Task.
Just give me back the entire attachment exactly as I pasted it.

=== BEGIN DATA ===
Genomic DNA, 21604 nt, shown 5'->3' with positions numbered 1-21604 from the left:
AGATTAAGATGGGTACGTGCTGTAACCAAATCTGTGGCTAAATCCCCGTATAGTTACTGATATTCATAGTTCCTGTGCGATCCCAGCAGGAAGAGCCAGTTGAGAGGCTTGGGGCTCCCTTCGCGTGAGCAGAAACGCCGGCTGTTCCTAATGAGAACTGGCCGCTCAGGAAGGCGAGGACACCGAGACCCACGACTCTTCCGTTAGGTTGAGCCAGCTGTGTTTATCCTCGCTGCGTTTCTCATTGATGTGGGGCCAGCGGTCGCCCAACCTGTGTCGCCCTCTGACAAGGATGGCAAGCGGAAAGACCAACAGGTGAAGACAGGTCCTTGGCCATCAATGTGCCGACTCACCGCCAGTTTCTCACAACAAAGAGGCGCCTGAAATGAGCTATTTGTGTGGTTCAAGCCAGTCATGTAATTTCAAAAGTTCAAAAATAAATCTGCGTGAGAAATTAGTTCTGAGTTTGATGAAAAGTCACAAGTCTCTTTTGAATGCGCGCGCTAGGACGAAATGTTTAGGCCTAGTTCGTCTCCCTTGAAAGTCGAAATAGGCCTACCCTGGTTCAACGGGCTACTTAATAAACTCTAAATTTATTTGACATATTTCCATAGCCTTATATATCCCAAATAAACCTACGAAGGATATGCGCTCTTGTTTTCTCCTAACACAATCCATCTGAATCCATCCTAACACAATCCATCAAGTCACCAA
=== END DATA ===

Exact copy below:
Genomic DNA, 21604 nt, shown 5'->3' with positions numbered 1-21604 from the left:
AGATTAAGATGGGTACGTGCTGTAACCAAATCTGTGGCTAAATCCCCGTATAGTTACTGATATTCATAGTTCCTGTGCGATCCCAGCAGGAAGAGCCAGTTGAGAGGCTTGGGGCTCCCTTCGCGTGAGCAGAAACGCCGGCTGTTCCTAATGAGAACTGGCCGCTCAGGAAGGCGAGGACACCGAGACCCACGACTCTTCCGTTAGGTTGAGCCAGCTGTGTTTATCCTCGCTGCGTTTCTCATTGATGTGGGGCCAGCGGTCGCCCAACCTGTGTCGCCCTCTGACAAGGATGGCAAGCGGAAAGACCAACAGGTGAAGACAGGTCCTTGGCCATCAATGTGCCGACTCACCGCCAGTTTCTCACAACAAAGAGGCGCCTGAAATGAGCTATTTGTGTGGTTCAAGCCAGTCATGTAATTTCAAAAGTTCAAAAATAAATCTGCGTGAGAAATTAGTTCTGAGTTTGATGAAAAGTCACAAGTCTCTTTTGAATGCGCGCGCTAGGACGAAATGTTTAGGCCTAGTTCGTCTCCCTTGAAAGTCGAAATAGGCCTACCCTGGTTCAACGGGCTACTTAATAAACTCTAAATTTATTTGACATATTTCCATAGCCTTATATATCCCAAATAAACCTACGAAGGATATGCGCTCTTGTTTTCTCCTAACACAATCCATCTGAATCCATCCTAACACAATCCATCAAGTCACCAA